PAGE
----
Some time ago Mark saw pictures of snow monkeys in Japan and he needed to see them in person. Well, the easiest place to do so is a bit outside of Nagano, home of the 1998 Winter Olympics, so off we went. We stayed in the little town of Obuse, a 30-minute ride on a commuter rail kind of thing outside of Nagano, which was a mistake. It’s supposed to be this cute little tourist town but we found it just really dull. In fact, given the dearth of restaurants in Obuse we ended up taking the train into Nagano every night for dinner. Obuse was pretty, our hotel was beautiful, and it was a good place for early morning runs, but otherwise it was not much to write home about.
A quick word about where we are. This area of central Honshu is known as the Japanese Alps, about two-and-a-half hours west of Tokyo by bullet train. Now, I’ve been to the Alps, and while these are nice mountains, often beautiful mountains, I’m not convinced they’re exactly Alpine. Getting here was fun, though; we just love the Japanese bullet trains. Wonderfully comfortable, easy, and punctual. You could probably quite literally set your watch by their arrival and departure times (if people still have to set watches in this era of Apple Watches…). Just sit back, relax, read, get up and walk around, and suddenly you’re on the other side of Japan.
Now, back to the monkeys. In their natural habitat you’ll only find monkeys in the tropics or subtropics, except in Japan. The Japanese macaque is the only non-human primate in the world that lives in a cold climate, and as the name suggests they’re only found in Japan. A 1992 documentary, Baraka, made the snow monkeys in this part of Japan famous by showing them bathing in hot springs surrounded by snow. Cute pictures and thus a tourist industry was born.From Obuse the train out of Nagano continues to the town of Yudanaka, where you catch a bus that leaves you off perhaps a mile or two from the hot springs. At this point you’re high enough in elevation that in early April there’s still lots of snow, but it’s a warm spring day so the walk was beautiful. Eventually you get there … and there they are, a bunch of monkeys hanging out in the snow, jumping in and out of the hot springs, picking nits from each other, taking pictures of the tourists and all that. They were cute and it’s crazy watching them play in the snow and all that.
At the same time, it’s definitely kind of fake. These are monkeys that are seriously accustomed to hundreds and hundreds of tourists. Lonely Planet says the monkeys are “lured from their natural habitat … with food.” And the hot spring isn’t natural; it’s built there for the monkeys. So yeah, definitely not the most authentic naturalist experience you’ll ever have but still cute. My favorite part was the walk through the forest up to the park, but either way it was a pleasant little day trip.
Otherwise we spent our time in Obuse … going into Nagano. The highlight of the city is the Zenkō-ji Buddhist temple, founded in the 7th century and home of Japan’s oldest Buddhist treasures. One statue, said to have arrived in Japan from Korea in 552, is kept in storage here. As a “hidden Buddha,” it is not shown to anyone, including the chief priests or even the emperor himself. According again to Lonely Planet, not even the last 37 emperors have seen the statue. One wonders what’s really in there.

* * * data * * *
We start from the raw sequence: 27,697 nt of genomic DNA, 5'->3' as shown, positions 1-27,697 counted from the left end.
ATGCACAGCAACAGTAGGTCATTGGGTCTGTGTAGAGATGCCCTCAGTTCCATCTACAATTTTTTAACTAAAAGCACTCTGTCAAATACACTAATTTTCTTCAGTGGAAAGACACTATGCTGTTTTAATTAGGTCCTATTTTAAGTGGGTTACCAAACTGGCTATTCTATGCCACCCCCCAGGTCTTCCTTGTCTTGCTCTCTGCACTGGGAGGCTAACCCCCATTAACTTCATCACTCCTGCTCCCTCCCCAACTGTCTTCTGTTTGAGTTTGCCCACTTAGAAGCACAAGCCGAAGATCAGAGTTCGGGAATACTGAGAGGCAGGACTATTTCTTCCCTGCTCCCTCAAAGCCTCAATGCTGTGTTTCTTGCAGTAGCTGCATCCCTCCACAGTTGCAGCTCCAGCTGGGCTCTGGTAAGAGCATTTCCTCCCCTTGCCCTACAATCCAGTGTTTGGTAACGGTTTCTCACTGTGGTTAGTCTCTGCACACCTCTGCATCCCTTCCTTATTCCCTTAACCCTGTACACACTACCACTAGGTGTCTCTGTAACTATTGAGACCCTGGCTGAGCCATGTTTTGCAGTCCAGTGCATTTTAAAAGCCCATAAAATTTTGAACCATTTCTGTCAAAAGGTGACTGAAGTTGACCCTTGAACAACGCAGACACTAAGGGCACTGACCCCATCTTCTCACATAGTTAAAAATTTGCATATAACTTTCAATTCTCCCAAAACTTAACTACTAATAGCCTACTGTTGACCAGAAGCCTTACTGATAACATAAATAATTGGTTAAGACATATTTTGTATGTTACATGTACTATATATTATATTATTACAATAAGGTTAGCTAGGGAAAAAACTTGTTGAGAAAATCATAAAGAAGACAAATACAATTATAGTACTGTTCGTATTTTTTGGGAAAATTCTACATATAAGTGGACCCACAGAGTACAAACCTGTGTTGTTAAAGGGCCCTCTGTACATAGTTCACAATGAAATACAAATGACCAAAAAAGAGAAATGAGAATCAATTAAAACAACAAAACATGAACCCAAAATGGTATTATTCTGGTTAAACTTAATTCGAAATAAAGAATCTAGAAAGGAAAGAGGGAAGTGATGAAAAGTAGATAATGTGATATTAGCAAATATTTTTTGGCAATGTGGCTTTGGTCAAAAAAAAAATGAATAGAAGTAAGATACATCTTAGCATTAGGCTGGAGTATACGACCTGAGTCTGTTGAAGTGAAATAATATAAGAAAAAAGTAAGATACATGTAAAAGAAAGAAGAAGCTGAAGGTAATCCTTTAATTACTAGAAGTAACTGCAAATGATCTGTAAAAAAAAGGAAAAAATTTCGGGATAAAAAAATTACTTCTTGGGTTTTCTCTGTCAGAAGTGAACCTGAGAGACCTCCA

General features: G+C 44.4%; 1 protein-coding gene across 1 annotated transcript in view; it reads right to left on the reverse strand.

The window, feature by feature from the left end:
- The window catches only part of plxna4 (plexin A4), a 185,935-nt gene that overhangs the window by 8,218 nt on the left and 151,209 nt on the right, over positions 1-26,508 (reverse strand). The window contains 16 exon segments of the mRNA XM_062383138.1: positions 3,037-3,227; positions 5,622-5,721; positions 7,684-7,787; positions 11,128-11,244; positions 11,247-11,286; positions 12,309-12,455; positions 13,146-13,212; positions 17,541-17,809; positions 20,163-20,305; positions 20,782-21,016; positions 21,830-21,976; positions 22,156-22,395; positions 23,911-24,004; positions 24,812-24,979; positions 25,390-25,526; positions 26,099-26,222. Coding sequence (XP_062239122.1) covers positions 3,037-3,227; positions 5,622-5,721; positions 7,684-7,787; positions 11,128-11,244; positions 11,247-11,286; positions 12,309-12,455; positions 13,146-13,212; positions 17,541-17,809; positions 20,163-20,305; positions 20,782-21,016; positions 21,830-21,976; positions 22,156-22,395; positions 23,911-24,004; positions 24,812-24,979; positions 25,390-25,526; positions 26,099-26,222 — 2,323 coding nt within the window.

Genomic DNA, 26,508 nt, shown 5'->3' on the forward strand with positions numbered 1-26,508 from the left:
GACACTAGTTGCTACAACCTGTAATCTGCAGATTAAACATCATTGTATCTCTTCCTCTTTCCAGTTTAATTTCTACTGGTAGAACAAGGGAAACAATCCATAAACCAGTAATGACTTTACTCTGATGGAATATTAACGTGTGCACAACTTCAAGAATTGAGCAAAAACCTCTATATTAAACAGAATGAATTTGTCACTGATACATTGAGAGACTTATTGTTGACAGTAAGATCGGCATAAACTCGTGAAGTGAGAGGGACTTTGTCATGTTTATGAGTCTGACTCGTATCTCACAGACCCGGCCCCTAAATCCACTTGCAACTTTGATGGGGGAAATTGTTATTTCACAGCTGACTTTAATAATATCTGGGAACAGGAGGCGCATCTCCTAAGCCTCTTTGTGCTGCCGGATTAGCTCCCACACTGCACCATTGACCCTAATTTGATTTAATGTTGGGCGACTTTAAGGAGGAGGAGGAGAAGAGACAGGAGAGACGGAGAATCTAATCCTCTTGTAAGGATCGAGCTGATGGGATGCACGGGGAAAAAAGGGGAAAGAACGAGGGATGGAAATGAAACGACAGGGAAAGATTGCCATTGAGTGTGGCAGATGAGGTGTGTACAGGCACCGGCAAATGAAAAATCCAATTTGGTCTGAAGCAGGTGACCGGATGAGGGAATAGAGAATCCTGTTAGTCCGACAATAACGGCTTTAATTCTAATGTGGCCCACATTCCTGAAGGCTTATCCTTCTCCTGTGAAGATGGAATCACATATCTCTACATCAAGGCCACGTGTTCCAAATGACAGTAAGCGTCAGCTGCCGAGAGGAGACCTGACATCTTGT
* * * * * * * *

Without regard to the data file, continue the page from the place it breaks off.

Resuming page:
One piece of good news from Obuse/Nagano was that there were very few cherry blossoms. Why is that good news? I read just after leaving Tokyo that officials there had determined that our last day was the cherry blossom peak; from that point it would be all down hill. We were afraid that maybe we weren’t going to see many more as we continue traveling around Japan for a couple more weeks. Not to worry, though, here on the western part of Honshu they haven’t even started yet.
Now for the grim news from home. I was just ready to start writing this a couple days ago, had all the pictures loaded and everything, when we learned that my little ten-year-old great-nephew – my brother’s grandson – has had a relapse of his cancer. He was diagnosed back in October 2015 with a rare and usually fatal case of neuroblastoma, a nerve cancer that typically attacks children. After nearly two years of brutal treatment he was found to be cancer free last July, just days after we buried my Dad. As one of my friends who’s a bit more religious than I am (that’s a low bar) put it, “It’s as though your Dad went to heaven and said ‘OK, you got me. Let the kid go.'” It was truly a gift that we had something to celebrate that week.
Well, the good news didn’t last. Earlier this week they went in for his quarterly checkup only to find that at least two tumors have returned. And this time there is no treatment and no hope of survival. It’s a body blow; things like this aren’t supposed to happen to little kids. And yes, it makes it a little tough to write about how great these travels are knowing what my brother and his family are going through.
So there you have it, snow monkeys and family tragedies. I guess that’s life in a nutshell sometimes.